BarCo employees get raise of 3 percent
Deputies' salaries still supplemented by state fund
Effective Jan. 1 of this year, 60 Barry County employees, with the exception of officeholders, received a 3 percent pay increase.
The raise applied to all full-time, county employees, including secretaries, jailers deputies.
While county employees were happy to receive a raise, deputies will not see boosts on their paychecks, based on the way they are paid.
Deputies' salaries are supplemented by a state deputy fund, which boosts their salary to help provide deputies a better wage.
"When we raise their salary, say, if they are getting a minimum of $23,000 and a maximum of $29,000 a year, if they got a $500 raise, they don't always see the raise, but that's less than we can bill the state for," said Cherry Warren, Barry County presiding commissioner. "It's a criteria. Everyone is treated exactly the same, but if you take someone that was above the level of $28,000, the supplemental fund doesn't make any difference. So, when they get where they're above that minimum level, the supplemental amount doesn't apply."
"It's is set up by using $10 from every civil process paper that comes through our office, and that's how they've accumulated the fund," said Mick Epperly, Barry County sheriff. "It's just a supplement. You have to disclose how many deputies you have to apply for it. I've got 21, and I'll put in for 21 for the fund [every year]. And, if we add one on, we have to advise them of that, too.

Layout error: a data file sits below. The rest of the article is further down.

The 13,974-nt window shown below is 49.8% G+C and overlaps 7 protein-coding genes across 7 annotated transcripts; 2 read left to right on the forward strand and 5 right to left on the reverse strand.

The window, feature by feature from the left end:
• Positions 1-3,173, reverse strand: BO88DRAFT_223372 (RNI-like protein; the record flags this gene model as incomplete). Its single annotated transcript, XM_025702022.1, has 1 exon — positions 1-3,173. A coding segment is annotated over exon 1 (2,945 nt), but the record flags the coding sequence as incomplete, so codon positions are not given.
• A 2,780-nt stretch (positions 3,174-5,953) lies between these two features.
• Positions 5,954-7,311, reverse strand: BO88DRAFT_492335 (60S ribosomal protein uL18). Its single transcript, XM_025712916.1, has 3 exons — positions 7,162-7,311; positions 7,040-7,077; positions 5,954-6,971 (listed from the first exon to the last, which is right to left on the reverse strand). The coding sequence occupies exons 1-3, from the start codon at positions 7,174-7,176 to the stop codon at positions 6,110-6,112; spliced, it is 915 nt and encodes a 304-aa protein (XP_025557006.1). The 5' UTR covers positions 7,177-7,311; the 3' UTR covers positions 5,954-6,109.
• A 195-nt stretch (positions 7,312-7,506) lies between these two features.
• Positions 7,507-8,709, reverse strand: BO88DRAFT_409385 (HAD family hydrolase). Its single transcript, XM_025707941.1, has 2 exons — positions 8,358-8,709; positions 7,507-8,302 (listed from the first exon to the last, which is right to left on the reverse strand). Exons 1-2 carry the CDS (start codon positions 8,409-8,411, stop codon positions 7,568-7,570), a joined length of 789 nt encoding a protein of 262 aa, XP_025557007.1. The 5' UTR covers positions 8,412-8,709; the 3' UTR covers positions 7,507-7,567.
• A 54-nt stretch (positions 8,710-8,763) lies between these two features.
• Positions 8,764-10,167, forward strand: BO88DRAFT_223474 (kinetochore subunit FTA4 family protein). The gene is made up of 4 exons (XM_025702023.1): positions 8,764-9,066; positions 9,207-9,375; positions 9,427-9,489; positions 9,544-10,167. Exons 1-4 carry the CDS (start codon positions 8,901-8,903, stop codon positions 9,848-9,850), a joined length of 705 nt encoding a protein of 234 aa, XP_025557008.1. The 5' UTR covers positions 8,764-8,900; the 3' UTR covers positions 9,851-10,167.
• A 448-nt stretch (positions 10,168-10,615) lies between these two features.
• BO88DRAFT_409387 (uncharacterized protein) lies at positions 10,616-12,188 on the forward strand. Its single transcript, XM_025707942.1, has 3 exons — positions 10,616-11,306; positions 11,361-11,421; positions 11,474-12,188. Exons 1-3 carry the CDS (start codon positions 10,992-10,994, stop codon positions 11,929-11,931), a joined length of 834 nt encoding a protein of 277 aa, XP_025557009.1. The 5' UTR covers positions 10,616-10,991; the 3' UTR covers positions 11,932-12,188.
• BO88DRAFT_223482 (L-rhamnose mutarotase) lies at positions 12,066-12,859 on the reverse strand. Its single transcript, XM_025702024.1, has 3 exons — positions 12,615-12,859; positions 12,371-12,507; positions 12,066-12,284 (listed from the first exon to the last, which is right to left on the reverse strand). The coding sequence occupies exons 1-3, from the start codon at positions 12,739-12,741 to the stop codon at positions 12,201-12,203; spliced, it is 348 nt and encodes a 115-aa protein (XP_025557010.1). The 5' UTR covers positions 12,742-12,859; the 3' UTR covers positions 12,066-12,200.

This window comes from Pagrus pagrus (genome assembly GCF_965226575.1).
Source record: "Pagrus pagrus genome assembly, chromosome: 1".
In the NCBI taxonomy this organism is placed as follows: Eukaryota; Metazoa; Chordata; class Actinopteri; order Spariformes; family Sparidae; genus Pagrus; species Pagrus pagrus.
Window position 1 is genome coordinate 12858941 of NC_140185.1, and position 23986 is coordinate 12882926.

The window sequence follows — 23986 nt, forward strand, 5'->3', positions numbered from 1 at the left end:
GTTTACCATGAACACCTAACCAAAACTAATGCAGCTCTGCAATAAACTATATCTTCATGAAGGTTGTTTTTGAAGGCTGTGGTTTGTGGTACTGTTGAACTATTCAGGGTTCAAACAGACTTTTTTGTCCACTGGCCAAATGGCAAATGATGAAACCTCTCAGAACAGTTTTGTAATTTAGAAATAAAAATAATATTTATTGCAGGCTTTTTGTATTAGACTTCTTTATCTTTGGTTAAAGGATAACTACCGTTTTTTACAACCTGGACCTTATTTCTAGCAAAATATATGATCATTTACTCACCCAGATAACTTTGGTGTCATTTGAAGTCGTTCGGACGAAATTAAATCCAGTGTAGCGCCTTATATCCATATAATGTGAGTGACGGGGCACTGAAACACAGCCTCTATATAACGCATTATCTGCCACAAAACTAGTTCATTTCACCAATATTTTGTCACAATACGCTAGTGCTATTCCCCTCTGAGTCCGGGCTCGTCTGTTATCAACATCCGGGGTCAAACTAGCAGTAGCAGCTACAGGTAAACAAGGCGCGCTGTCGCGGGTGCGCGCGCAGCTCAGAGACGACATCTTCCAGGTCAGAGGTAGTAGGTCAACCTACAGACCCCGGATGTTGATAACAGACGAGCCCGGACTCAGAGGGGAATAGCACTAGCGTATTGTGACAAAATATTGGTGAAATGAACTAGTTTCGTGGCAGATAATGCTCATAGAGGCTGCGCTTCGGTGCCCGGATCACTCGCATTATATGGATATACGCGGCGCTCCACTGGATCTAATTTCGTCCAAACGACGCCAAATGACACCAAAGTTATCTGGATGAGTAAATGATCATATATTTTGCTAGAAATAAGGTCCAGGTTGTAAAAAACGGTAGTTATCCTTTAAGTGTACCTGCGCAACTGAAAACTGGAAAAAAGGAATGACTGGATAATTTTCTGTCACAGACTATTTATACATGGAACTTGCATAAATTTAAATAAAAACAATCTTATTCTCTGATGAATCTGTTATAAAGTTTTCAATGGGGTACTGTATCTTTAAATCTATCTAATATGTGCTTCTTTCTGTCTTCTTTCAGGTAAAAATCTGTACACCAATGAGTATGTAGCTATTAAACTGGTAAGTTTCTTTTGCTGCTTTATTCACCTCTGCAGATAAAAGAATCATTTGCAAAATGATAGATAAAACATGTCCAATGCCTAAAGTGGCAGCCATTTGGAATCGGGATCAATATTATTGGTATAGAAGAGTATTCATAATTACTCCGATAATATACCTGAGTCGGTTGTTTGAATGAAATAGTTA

"Really, our starting salary is around $23,000 or so, but right now under that fund, makes it $29,000. And, it's something all the sheriffs worked on for five years to get. The raise gives them a 3 percent bump, but they don't see it because they're drawing $29,000 regardless. In some ways it hurts them, but in the long run, it doesn't."
Gary Youngblood, Barry County clerk, said the 3 percent increase amounted to an average of $582.65 per year increase to each employee.
Warren said the raise came as a result of careful money management and funds from the 1/8-cent sales tax.
"We budgeted for it," he said. "We had a reserve left from last year, so we're adding to that reserve this year, and our sales tax has been really good for the last two years. On our general revenue, through February, we were down $2,884, which is $96 down from last year, which is not bad. So, we'll see what the rest of the year holds, but I do think our ag economy could slow down."
Warren said the county is dependent on the sales tax to support various county operations and literally "lives and dies" by revenues collected from the tax.
"Fees from the different offices collected are part of our budget, too," Warren said. "And with the court system, it increases some because the judicial system is pretty busy. The sales tax has been good to us. The 1/8-of-a-cent tax has been quite a boost."
Warren said with revenues generated from the sales tax, the county was able to purchase needed patrol cars for deputies, and hire back deputies who were laid off due to an economic downturn a few years back.
"Until then, we didn't have the money to buy the new cars," he said. "We've already bought four new cars this year. Most of that money has gone toward public safety."
Elected county officials' salaries have not been raised since 2003.